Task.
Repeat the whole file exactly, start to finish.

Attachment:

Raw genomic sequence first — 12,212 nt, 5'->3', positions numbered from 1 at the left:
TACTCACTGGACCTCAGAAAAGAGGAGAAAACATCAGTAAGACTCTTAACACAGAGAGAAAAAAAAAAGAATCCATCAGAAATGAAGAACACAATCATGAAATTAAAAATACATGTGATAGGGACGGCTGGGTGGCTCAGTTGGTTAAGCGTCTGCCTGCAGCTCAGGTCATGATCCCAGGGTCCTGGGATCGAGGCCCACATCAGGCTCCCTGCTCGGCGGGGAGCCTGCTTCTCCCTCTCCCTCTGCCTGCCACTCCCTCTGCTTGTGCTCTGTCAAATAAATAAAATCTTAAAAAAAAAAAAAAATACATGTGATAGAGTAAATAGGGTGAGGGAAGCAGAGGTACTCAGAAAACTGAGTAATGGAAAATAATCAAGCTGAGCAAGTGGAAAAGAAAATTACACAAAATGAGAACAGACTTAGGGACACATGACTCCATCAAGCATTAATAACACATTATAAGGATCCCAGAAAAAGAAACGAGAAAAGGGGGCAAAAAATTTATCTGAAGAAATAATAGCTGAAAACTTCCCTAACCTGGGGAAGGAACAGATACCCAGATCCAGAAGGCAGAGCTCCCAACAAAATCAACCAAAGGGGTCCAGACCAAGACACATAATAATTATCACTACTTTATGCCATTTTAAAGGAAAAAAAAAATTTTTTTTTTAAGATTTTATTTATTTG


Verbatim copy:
Raw genomic sequence first — 12,212 nt, 5'->3', positions numbered from 1 at the left:
TACTCACTGGACCTCAGAAAAGAGGAGAAAACATCAGTAAGACTCTTAACACAGAGAGAAAAAAAAAAGAATCCATCAGAAATGAAGAACACAATCATGAAATTAAAAATACATGTGATAGGGACGGCTGGGTGGCTCAGTTGGTTAAGCGTCTGCCTGCAGCTCAGGTCATGATCCCAGGGTCCTGGGATCGAGGCCCACATCAGGCTCCCTGCTCGGCGGGGAGCCTGCTTCTCCCTCTCCCTCTGCCTGCCACTCCCTCTGCTTGTGCTCTGTCAAATAAATAAAATCTTAAAAAAAAAAAAAAATACATGTGATAGAGTAAATAGGGTGAGGGAAGCAGAGGTACTCAGAAAACTGAGTAATGGAAAATAATCAAGCTGAGCAAGTGGAAAAGAAAATTACACAAAATGAGAACAGACTTAGGGACACATGACTCCATCAAGCATTAATAACACATTATAAGGATCCCAGAAAAAGAAACGAGAAAAGGGGGCAAAAAATTTATCTGAAGAAATAATAGCTGAAAACTTCCCTAACCTGGGGAAGGAACAGATACCCAGATCCAGAAGGCAGAGCTCCCAACAAAATCAACCAAAGGGGTCCAGACCAAGACACATAATAATTATCACTACTTTATGCCATTTTAAAGGAAAAAAAAAATTTTTTTTTTAAGATTTTATTTATTTG